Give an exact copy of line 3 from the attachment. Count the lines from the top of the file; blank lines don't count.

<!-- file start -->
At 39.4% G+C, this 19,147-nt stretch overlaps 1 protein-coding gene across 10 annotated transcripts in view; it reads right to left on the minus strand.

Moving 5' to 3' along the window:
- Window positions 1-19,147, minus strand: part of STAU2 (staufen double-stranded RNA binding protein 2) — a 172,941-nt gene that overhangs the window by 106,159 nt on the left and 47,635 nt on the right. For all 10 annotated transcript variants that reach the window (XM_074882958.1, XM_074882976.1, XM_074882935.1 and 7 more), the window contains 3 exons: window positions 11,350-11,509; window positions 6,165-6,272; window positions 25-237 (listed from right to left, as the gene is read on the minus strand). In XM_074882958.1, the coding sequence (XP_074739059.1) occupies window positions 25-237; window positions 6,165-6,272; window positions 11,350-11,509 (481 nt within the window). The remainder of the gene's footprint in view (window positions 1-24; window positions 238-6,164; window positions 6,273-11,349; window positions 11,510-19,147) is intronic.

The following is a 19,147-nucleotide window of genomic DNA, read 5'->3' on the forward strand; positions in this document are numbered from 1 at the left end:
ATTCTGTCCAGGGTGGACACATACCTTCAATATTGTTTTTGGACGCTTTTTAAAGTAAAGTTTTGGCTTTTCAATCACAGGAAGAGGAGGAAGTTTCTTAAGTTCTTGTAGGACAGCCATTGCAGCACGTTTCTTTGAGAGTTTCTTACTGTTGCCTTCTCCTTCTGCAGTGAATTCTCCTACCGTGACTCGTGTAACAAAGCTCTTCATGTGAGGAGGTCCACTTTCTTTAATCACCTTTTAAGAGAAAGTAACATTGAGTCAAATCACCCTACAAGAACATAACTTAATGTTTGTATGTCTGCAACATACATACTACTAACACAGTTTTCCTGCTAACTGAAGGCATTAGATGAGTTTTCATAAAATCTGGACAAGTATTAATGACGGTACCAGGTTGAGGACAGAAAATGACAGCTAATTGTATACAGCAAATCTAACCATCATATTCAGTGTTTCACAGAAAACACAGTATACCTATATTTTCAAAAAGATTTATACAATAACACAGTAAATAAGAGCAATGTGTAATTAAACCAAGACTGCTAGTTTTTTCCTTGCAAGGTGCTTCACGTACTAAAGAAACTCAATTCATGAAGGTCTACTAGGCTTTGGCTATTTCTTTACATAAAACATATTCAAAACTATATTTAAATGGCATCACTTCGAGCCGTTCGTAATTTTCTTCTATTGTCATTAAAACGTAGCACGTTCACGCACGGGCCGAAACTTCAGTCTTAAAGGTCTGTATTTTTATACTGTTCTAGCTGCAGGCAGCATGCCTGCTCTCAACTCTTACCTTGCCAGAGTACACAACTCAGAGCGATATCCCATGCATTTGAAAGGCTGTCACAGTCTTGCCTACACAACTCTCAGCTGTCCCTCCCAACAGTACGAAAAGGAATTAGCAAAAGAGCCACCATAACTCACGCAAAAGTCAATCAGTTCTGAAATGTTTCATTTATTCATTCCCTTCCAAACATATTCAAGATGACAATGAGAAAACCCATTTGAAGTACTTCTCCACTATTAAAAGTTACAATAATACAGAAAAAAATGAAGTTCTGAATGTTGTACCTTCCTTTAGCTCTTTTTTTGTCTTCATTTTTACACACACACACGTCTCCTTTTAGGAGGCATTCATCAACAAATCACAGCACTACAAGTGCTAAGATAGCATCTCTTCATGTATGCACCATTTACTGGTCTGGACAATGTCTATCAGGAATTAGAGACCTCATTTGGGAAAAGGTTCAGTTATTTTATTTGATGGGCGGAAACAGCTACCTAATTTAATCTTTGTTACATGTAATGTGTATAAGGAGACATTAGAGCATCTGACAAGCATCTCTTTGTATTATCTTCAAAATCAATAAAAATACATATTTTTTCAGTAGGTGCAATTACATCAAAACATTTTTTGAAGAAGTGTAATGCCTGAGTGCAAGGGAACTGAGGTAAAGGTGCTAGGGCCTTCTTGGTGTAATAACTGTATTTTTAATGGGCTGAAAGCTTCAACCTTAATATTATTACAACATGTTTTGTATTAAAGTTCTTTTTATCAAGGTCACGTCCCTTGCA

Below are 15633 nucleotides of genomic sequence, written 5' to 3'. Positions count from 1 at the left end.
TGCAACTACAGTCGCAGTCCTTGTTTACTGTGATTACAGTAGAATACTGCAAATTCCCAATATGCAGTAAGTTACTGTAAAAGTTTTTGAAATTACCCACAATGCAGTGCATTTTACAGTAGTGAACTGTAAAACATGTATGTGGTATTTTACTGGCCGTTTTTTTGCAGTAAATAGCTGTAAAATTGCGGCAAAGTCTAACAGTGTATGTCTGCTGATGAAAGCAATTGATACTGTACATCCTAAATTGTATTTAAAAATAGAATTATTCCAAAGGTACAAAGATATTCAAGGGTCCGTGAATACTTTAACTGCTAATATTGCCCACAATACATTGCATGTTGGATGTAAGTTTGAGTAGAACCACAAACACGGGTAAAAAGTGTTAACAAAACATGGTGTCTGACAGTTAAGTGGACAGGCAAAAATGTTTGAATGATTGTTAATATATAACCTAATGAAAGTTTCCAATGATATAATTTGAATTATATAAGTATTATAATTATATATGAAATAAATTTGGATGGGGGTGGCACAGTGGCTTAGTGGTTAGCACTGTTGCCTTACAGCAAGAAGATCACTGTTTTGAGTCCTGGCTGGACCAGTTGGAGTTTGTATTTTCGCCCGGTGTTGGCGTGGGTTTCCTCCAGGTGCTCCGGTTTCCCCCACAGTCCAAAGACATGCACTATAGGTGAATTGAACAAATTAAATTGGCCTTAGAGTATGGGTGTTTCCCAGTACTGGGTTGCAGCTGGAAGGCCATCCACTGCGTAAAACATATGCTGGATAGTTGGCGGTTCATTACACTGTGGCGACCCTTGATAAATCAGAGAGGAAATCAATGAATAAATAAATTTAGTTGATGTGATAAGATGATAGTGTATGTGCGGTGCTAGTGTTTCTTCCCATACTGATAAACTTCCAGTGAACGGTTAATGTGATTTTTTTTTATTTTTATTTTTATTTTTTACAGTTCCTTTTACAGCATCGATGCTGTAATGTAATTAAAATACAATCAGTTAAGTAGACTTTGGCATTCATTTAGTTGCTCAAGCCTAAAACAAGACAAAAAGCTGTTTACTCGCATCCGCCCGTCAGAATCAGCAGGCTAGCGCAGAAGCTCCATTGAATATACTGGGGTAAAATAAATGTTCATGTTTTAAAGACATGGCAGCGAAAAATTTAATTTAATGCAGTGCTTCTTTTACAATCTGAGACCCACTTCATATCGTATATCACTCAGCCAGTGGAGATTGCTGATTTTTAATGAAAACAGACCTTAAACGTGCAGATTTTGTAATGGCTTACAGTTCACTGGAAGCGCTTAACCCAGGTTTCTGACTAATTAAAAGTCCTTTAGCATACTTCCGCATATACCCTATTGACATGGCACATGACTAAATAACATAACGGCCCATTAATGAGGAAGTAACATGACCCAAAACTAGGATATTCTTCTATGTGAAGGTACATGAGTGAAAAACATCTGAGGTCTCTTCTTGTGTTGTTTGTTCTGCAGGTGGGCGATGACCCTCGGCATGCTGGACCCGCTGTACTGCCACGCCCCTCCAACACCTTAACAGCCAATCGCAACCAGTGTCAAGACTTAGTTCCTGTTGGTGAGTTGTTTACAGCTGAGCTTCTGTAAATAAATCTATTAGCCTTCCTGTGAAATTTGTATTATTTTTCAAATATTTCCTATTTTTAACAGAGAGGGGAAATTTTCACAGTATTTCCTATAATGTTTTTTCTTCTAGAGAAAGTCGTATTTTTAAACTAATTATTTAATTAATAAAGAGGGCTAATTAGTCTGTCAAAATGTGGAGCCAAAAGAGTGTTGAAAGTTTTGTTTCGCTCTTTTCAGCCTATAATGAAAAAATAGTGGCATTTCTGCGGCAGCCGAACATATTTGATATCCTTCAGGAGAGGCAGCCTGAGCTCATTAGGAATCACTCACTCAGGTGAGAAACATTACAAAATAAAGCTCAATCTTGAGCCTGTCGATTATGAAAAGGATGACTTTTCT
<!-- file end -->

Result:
- Window positions 1-19,147, minus strand: part of STAU2 (staufen double-stranded RNA binding protein 2) — a 172,941-nt gene that overhangs the window by 106,159 nt on the left and 47,635 nt on the right. For all 10 annotated transcript variants that reach the window (XM_074882958.1, XM_074882976.1, XM_074882935.1 and 7 more), the window contains 3 exons: window positions 11,350-11,509; window positions 6,165-6,272; window positions 25-237 (listed from right to left, as the gene is read on the minus strand). In XM_074882958.1, the coding sequence (XP_074739059.1) occupies window positions 25-237; window positions 6,165-6,272; window positions 11,350-11,509 (481 nt within the window). The remainder of the gene's footprint in view (window positions 1-24; window positions 238-6,164; window positions 6,273-11,349; window positions 11,510-19,147) is intronic.